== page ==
Developed by Tolga Ay and his team, Remnants of Naezith tells the story of Kayra, an adventurer with special abilities granted by a Naezith, a dragon who’s been dead for a while. It’s a platform/speedrunning game and the game’s rated “Highly Positive” with nearly 400 votes on Steam. Also, a fun fact: The voice speaking during the game’s intro is Honest Trailer’s Jon Bailey himself.
Remnants of Naezith’s grappling hook mechanics are heavily inspired by Spider-Man 2 and Worms Armageddon, and they work quite well, offering challenging but satisfying experiences to the player. However, the game aims at a very specific target audience, speedrunners, hence it may just not be your cup of tea. We still recommend you give it a try, or at least what the gameplay videos on YouTube to see if it’s something you’d be interested in.
Developed by Burak Tezateser’s Nowhere Studios, Monochroma is a cinematic puzzle game and arguably a unique experience. It’s a 2D game that’s set in a black and white world with a splash of red where it’s important The story is told through two little boys who’re brothers; the younger brother picks up an injury while flying a kite and it’s up to the elder to carry him back to home while solving beautifully crafted puzzles.
The game is heavily inspired by Limbo, but worry not, it’s not a clone. Monochroma finds its distinctive tone early on and has other defining characteristics that make it a similar and enjoyable adventure while being a unique one.
If you’ve been longing for a visual experience with creative puzzles, give Monochroma a try for sure.
Available on both PC and mobile devices, Zula is highly popular in Turkey and at one point pulled some incredible player numbers across multiple regions. The game is developed by MadByte Games and published by Lokum Games in Turkey.
The game involves two sides clashing with each other: The Zula team is made up of soldiers and intelligence officers, and the other team is dubbed Gladyo, an organization of mercenaries. Several game modes, maps, and operators are available to players.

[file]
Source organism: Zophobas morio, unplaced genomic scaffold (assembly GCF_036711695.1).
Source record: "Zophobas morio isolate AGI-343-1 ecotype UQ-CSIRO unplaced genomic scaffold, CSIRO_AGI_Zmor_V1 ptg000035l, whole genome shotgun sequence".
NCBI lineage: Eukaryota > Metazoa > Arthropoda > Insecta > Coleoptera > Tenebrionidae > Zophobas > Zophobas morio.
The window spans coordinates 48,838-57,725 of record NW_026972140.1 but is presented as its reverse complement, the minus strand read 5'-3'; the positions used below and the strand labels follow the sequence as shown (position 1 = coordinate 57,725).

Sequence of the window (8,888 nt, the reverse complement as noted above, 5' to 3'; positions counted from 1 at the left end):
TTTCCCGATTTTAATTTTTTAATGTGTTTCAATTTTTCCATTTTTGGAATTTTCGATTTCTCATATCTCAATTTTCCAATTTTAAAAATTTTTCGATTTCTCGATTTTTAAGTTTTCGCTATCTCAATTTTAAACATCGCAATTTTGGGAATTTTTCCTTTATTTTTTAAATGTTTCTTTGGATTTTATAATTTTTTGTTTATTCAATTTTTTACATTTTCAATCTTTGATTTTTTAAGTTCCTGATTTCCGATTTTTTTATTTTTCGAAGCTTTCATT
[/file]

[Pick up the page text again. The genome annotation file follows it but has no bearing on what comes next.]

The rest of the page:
Yet another highly successful Crytek entry making its way to our list. The game initially launched in early access on Steam back in February 2018 and in May 2019 for Xbox. Not too long after, in August 2019 it was fully released on PC and in September 2019 on Xbox.
The game was originally being developed by Crytek USA, but the studio shut down during the development process and Crytek Germany handled the rest. The game’s scope changed as well and it became a multiplayer competitive title in which players combat against others and AI-controlled monsters on a large game map.
Hunt: Showdown’s atmosphere, innovative gameplay loop, and replayability are often praised. The game offering a high-risk high-reward PvE and PvP system is also another key detail that makes it different from most other games.
Developed by Stormling Studios (used to be Zoetrope Interactive), Conarium is “inspired by H.P. Lovecraft’s novella “At the Mountains of Madness”, but largely set after the original story.”
The game is available on Nintendo Switch, PlayStation 4, Xbox One, Windows, Linux, macOS, and even Mac. It’s a cleverly built Lovecraftian puzzle and horror game with over 1,500 reviews on Steam alone with a score of “Mostly Positive”.
The game’s story is about four scientists challenging the ‘absolute’ limits of nature and as one can easily guess, things don’t exactly go as expected. Scientists, video games, and pushing the limits, you do the math. Play Conarium at night and alone, only if your heart can handle it.
Hunt Down the Freeman
Well, we said unforgettable experiences, and while this usually refers to positive experiences, Hunt Down the Freeman isn’t one of them, not by a long shot. The game takes place in the Half-Life universe, but of course, it’s just an unofficial installment and nothing more.
The players take control of Sergeant Mitch Shephard, brother of Adrian Shephard (of HL: Opposing Force) and he’s on a revenge mission. It’s a bit of a stretch to call Hunt Down the Freeman an actual video game, but we’ve seen equally worse products by some AAA studios in the recent past.
Royal Rudius Entertainment’s Hunt Down The Freeman received backlash due to a number of reasons, from stolen assets to using bots to bypass Steam’s greenlight system, and the list ever goes on. It’s included in the list solely because one way or another the game left a mark globally and became a “meme” at this point.
Ryse: Son of Rome
It’s only fair to wrap this list with another Crytek entry. By rights, TaleWorlds is the largest PC games studio we have in Turkey and they’re a productive bunch too, don’t get us wrong on that end. However, Crytek’s portfolio covers a wider area, and Ryse: Son of Rome is another standout.
Directed by Cevat Yerli, the story takes place in Ancient Rome, and players control a Roman General named Marius Titus. Having said that, Marius’ story begins with a flashback to when he was serving as a legionary.
The game generally received mixed reviews, but CryEngine’s graphics engine was again critically acclaimed. It showed the whole world that CryEngine is still one of the best game engines to make games on.